Synopses & Reviews
Formerly Poet Laureate to Queen Elizabeth II, the late Ted Hughes (1930-98) is recognized as one of the few contemporary poets whose work has mythic scope and power. And few episodes in postwar literature have the legendary stature of Hughes's romance with, and marriage to, the great American poet Sylvia Plath.
The poems in Birthday Letters are addressed (with just two exceptions) to Plath, and were written over a period of more than twenty-five years, the first a few years after her suicide in 1963. Some are love letters, others haunted recollections and ruminations. In them, Hughes recalls his and Plath's time together, drawing on the powerful imagery of his work--animal, vegetable, mythological--as well as on Plath's famous verse.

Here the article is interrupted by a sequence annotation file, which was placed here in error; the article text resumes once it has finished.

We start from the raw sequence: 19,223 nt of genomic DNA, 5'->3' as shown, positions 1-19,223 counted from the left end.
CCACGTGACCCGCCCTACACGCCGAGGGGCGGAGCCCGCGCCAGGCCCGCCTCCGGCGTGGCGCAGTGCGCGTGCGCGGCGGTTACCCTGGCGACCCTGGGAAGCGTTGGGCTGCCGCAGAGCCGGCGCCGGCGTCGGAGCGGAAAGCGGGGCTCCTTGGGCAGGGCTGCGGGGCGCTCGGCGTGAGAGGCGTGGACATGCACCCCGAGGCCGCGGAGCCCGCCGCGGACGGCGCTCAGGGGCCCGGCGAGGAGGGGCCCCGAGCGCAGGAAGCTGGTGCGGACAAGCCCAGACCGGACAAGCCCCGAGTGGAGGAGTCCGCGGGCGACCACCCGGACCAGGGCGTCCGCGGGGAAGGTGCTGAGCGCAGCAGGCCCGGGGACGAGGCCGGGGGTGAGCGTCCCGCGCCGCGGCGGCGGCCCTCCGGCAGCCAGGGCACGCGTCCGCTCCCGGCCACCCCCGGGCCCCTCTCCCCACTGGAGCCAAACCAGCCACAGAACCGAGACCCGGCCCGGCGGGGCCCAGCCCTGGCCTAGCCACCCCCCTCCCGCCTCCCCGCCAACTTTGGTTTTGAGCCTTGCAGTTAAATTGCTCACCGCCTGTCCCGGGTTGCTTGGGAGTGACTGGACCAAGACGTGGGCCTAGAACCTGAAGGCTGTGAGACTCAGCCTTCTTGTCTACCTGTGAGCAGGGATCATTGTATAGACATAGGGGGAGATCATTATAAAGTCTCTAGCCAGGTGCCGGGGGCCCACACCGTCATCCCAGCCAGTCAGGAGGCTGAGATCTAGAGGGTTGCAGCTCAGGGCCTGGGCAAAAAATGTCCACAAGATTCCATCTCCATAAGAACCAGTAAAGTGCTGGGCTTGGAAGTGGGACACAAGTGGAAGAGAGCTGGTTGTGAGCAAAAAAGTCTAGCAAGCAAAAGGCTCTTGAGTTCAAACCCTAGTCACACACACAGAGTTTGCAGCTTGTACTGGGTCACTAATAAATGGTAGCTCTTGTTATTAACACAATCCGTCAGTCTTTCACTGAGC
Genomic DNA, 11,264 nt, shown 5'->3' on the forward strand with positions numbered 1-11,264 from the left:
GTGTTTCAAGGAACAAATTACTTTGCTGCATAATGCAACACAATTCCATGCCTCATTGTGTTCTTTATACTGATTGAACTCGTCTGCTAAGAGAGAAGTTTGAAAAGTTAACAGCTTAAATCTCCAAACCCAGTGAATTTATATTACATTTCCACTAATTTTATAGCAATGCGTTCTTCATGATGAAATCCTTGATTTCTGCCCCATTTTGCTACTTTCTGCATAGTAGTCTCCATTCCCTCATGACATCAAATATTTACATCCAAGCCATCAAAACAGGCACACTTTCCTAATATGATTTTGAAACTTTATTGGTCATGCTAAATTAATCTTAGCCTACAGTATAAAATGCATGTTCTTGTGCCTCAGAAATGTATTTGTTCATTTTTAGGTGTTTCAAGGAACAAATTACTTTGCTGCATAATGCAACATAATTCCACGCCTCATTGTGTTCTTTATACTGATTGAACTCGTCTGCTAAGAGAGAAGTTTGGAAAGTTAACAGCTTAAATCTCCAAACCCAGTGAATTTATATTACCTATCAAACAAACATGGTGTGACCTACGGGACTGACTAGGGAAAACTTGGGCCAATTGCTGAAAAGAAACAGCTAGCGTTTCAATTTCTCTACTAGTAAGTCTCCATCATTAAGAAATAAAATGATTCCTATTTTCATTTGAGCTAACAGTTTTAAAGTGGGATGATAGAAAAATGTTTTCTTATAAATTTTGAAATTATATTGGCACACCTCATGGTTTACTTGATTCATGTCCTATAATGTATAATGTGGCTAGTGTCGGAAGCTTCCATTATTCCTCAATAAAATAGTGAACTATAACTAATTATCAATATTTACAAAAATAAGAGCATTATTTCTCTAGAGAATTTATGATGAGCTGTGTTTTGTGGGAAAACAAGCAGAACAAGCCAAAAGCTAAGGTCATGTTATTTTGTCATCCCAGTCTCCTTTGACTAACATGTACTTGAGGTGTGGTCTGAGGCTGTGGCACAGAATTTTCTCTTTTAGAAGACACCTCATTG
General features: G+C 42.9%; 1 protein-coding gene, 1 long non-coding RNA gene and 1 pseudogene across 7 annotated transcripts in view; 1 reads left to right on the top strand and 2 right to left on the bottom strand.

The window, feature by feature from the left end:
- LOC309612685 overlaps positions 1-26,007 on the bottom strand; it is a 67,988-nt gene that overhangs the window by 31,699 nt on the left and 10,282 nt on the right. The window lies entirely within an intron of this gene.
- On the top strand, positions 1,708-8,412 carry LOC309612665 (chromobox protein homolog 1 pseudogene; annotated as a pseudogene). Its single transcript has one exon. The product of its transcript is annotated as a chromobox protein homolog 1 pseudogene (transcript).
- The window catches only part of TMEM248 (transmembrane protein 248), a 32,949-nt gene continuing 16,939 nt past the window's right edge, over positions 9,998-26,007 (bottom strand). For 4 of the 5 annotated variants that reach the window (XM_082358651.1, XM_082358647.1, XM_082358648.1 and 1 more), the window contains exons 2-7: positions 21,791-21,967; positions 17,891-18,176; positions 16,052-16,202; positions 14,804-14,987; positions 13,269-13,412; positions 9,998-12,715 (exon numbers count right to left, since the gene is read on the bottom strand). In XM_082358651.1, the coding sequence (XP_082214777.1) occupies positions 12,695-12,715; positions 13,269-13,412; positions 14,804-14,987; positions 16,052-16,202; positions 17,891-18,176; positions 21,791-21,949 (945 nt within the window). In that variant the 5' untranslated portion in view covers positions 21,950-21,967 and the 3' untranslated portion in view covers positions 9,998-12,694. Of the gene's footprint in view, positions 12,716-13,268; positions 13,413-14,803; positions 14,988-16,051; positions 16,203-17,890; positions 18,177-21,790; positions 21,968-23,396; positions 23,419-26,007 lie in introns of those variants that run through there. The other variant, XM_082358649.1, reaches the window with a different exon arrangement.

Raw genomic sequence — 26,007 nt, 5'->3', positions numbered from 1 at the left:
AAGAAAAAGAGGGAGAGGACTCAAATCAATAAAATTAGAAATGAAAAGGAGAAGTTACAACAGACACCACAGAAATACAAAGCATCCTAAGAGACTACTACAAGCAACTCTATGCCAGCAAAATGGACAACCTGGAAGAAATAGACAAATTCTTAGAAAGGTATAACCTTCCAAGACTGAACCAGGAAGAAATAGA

Countless books have discussed the subject of this intense relationship from a necessary distance, but this volume--at last--offers us Hughes's own account. Moreover, it is a truly remarkable collection of pems in its own right.
A literary landmark when published last year - the first time Ted Hughes had publically articulated his feelings about Sylvia Plath, their relationship and her suicide - made all the more poignant by the poet laureate's own death in October 1998. Paperback publication will be a major event, the hardback has sold over 100,000 copies in the UK. "Even if it were possible to set aside its biographical value... its linguistic, technical and imaginative feats would guarantee its future. Hughes is one of the most important poets of the century and this is his greatest book" Andrew Motion, "The Times".